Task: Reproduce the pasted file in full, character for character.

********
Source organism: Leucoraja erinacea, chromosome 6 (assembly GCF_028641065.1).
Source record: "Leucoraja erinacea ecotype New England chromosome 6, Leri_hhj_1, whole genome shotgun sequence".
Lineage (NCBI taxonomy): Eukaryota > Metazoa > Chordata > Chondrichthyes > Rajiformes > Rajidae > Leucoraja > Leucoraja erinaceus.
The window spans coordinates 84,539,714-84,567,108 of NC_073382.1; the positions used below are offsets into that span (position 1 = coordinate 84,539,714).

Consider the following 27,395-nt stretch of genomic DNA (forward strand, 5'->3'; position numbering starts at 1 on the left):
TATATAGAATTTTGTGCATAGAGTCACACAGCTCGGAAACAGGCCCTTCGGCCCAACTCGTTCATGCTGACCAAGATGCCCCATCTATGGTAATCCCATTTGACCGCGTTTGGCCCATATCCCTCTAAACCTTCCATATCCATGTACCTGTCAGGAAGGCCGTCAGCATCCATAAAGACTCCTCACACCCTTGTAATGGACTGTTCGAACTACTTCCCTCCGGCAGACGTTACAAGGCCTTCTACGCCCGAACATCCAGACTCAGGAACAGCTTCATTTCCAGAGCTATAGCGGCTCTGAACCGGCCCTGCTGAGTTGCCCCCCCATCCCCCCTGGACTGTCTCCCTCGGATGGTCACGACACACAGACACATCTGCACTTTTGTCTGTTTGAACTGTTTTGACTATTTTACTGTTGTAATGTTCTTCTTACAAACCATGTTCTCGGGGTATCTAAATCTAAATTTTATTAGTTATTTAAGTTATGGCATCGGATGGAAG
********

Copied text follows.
Source organism: Leucoraja erinacea, chromosome 6 (assembly GCF_028641065.1).
Source record: "Leucoraja erinacea ecotype New England chromosome 6, Leri_hhj_1, whole genome shotgun sequence".
Lineage (NCBI taxonomy): Eukaryota > Metazoa > Chordata > Chondrichthyes > Rajiformes > Rajidae > Leucoraja > Leucoraja erinaceus.
The window spans coordinates 84,539,714-84,567,108 of NC_073382.1; the positions used below are offsets into that span (position 1 = coordinate 84,539,714).

Consider the following 27,395-nt stretch of genomic DNA (forward strand, 5'->3'; position numbering starts at 1 on the left):
TATATAGAATTTTGTGCATAGAGTCACACAGCTCGGAAACAGGCCCTTCGGCCCAACTCGTTCATGCTGACCAAGATGCCCCATCTATGGTAATCCCATTTGACCGCGTTTGGCCCATATCCCTCTAAACCTTCCATATCCATGTACCTGTCAGGAAGGCCGTCAGCATCCATAAAGACTCCTCACACCCTTGTAATGGACTGTTCGAACTACTTCCCTCCGGCAGACGTTACAAGGCCTTCTACGCCCGAACATCCAGACTCAGGAACAGCTTCATTTCCAGAGCTATAGCGGCTCTGAACCGGCCCTGCTGAGTTGCCCCCCCATCCCCCCTGGACTGTCTCCCTCGGATGGTCACGACACACAGACACATCTGCACTTTTGTCTGTTTGAACTGTTTTGACTATTTTACTGTTGTAATGTTCTTCTTACAAACCATGTTCTCGGGGTATCTAAATCTAAATTTTATTAGTTATTTAAGTTATGGCATCGGATGGAAG